Individuals with an anxious-avoidant attachment style often find themselves hesitant to make use of counseling or therapy because of the intimacy that is implied in the therapeutic process. To overcome this, it may be helpful to find a counselor or therapist with experience in treating people with the anxious-avoidant attachment style, as the counselor will know how to overcome this challenge.
Discussing the challenges that you face due to an anxious-avoidant attachment style with a counselor can be helpful. A person’s attachment style is not an immutable characteristic. Some studies indicate that an attachment style can be changed through therapy, becoming better educated about it, and working with your partner.
Your counselor will help you in recognizing and identifying your insecure attachment style. This is a helpful first step to improving how you handle and interact with others in relationships. Your counselor will guide you in learning to discern the patterns you may have fallen into as a child and that you typically follow in relationships. He or she will help you see how these no longer serve you in your current relationships.
In addition, your counselor can assist you in becoming more mindful of your thoughts and feelings as you learn about the formative experiences they come from and that shaped them. Part of the process of overcoming your insecure attachment issues may reside in learning to forgive your child or adult self for any negative experiences you went through that resulted in your current patterns in relationships.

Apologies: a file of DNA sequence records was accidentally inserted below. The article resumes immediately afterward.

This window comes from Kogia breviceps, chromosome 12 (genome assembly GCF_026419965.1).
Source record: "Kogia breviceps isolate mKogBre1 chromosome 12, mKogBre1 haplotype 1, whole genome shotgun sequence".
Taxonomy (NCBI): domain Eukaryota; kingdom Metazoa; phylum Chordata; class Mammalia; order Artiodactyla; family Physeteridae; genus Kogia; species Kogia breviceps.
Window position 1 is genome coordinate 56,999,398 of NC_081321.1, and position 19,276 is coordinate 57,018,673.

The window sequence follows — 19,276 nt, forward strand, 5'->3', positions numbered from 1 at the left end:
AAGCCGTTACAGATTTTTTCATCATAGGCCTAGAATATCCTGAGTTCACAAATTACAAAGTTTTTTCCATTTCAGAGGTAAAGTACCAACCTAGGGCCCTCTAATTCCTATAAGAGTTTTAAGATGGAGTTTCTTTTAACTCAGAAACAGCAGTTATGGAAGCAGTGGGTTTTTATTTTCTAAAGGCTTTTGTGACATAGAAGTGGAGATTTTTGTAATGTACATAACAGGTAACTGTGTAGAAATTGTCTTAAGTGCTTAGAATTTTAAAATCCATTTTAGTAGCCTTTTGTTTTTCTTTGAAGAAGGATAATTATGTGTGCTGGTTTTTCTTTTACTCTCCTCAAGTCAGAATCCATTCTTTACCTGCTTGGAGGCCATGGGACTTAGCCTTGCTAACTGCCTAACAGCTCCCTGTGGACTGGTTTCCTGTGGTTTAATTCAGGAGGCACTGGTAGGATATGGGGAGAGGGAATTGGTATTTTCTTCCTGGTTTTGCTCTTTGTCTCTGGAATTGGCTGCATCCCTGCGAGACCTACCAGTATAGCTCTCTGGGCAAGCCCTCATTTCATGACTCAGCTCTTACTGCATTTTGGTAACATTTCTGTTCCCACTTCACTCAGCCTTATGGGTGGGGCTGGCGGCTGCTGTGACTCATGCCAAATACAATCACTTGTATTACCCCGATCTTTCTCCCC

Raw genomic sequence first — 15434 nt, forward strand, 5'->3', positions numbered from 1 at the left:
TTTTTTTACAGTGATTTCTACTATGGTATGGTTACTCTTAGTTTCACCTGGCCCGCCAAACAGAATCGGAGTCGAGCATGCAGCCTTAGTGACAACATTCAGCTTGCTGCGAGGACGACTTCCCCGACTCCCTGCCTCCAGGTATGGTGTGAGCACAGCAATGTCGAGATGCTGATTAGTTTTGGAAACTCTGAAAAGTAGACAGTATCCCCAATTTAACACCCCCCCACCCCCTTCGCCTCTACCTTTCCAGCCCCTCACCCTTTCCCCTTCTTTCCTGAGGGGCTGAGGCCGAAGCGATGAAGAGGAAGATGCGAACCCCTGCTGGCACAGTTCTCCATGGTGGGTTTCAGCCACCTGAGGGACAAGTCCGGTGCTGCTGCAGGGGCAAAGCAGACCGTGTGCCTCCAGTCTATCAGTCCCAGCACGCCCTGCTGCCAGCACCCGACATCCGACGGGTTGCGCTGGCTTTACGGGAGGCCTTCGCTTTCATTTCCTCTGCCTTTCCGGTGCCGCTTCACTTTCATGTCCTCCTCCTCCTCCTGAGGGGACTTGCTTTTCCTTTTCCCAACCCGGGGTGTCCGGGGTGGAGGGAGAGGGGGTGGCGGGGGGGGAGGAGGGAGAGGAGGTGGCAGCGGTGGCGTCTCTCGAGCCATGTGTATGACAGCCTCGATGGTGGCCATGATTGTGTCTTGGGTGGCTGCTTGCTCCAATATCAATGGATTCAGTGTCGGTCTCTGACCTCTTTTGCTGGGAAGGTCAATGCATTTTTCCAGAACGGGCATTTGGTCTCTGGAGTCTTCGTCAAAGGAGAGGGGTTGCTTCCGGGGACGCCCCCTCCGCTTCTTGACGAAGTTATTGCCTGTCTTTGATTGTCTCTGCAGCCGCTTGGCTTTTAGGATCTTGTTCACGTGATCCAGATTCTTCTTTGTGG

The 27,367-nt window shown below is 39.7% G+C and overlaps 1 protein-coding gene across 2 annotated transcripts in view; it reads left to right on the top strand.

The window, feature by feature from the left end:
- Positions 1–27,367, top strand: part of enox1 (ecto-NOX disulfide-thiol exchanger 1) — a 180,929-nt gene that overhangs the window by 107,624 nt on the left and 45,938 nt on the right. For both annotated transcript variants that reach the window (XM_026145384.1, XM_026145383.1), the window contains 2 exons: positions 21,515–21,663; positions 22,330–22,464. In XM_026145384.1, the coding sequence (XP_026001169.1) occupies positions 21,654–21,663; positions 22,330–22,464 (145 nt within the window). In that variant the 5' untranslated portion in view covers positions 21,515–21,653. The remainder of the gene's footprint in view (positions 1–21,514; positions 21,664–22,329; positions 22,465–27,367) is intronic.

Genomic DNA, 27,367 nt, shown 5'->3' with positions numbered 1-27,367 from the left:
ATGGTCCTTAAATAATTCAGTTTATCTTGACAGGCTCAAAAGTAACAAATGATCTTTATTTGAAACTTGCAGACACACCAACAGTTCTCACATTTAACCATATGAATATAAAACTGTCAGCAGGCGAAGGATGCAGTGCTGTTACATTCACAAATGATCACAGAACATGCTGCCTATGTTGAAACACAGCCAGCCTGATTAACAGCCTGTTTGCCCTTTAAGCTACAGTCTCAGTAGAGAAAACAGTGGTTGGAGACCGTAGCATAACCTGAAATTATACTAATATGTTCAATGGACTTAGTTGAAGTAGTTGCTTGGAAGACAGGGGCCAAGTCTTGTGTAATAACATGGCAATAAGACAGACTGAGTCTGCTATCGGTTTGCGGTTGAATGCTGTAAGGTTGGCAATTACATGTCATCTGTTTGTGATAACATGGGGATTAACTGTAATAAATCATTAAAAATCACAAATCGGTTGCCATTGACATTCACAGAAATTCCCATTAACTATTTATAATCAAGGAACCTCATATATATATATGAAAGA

Insecure attachment can have a profound effect on one’s relationships. Experiences in childhood with one’s caregivers or parents are an important factor in the development of one’s attachment styles. Other experiences in peer groups as an adolescent or an adult also have a significant role in shaping and even changing one’s attachment style. An insecure attachment style can lead to difficulties within relationships, and this ought to be addressed.
Working with a counselor will help you understand your attachment style, including its origins. Your counselor can help you by teaching you what secure attachment looks like so that you can have healthy relationships with others.
Your counselor may help to develop your coping mechanisms by giving you assignments to try at home with loved ones or by yourself. Reach out to a counselor to begin working on any issues connected to your attachment style.
“Stressed”, Courtesy of Uday Mittal, Unsplash.com, CC0 License; “Hiding”, Courtesy of Fernando Dearferdo, Unsplash.com, CC0 License; “Watching the Fog”, Courtesy of Mitchell Hartley, Unsplash.com, CC0 License; “Freaking Out”, Courtesy of Camila Quintero, Franco, Unsplash.com, CC0 License
DISCLAIMER: THIS ARTICLE DOES NOT PROVIDE MEDICAL ADVICE
The information, including but not limited to, text, graphics, images and other material contained on this article are for informational purposes only. No material on this site is intended to be a substitute for professional medical advice, diagnosis or treatment. Please contact one of our counselors for further information.